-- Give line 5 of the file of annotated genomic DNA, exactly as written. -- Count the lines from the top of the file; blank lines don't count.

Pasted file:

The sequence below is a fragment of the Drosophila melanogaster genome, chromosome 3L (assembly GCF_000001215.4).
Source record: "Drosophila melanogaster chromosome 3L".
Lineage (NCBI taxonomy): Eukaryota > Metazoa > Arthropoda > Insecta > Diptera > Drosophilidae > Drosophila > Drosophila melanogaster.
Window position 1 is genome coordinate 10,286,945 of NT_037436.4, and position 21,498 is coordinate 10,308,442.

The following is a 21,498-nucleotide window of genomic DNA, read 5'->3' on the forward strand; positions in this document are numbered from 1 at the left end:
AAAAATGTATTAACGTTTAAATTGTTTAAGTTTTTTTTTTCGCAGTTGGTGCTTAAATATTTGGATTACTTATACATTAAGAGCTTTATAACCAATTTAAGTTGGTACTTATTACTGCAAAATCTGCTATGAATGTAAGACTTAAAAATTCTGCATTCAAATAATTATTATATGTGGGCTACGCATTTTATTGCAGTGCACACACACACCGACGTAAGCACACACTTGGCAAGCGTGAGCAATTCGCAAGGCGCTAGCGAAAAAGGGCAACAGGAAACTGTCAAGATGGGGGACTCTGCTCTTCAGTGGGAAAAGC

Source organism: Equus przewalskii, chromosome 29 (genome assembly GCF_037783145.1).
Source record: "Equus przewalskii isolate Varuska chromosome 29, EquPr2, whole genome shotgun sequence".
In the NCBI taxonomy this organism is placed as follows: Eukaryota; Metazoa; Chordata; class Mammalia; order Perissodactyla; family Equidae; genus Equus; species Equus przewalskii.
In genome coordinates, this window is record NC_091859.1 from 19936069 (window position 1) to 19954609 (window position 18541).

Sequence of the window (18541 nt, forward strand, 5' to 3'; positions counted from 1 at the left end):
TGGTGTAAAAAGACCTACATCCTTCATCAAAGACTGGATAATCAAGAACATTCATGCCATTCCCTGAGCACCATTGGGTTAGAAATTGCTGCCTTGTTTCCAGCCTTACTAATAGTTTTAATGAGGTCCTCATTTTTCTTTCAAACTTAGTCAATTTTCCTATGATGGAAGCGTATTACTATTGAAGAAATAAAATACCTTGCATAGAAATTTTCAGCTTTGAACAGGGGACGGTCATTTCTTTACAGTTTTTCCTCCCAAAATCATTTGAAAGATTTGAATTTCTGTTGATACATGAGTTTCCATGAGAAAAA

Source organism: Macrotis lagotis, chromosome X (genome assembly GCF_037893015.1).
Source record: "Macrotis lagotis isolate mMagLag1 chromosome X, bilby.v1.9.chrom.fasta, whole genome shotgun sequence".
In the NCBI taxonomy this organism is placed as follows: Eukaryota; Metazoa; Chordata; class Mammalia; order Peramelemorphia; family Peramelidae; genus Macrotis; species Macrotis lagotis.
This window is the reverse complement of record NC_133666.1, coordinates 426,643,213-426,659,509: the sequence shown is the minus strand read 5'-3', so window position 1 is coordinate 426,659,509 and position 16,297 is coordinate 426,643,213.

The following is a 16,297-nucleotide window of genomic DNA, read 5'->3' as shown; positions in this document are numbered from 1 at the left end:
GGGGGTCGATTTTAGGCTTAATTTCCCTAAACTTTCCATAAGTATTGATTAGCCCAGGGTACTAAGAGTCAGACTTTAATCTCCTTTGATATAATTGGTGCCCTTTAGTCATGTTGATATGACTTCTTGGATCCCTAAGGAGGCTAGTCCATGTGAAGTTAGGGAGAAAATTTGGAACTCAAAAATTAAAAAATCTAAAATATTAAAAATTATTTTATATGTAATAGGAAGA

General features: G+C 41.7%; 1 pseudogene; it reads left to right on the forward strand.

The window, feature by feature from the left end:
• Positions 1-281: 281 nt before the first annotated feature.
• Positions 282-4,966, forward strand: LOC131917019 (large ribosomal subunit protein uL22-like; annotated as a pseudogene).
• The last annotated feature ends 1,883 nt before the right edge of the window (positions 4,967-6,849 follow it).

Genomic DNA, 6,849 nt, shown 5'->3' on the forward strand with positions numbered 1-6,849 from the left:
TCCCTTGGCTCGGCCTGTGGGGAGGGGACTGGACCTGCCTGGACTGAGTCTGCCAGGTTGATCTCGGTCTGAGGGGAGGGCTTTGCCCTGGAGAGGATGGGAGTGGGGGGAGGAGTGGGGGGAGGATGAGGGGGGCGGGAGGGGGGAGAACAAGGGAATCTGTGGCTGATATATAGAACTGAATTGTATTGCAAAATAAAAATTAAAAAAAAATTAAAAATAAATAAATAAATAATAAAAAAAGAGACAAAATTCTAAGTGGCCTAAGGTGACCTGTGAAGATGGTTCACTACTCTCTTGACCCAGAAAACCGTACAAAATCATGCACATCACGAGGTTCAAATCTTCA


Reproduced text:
The following is a 21,498-nucleotide window of genomic DNA, read 5'->3' on the forward strand; positions in this document are numbered from 1 at the left end: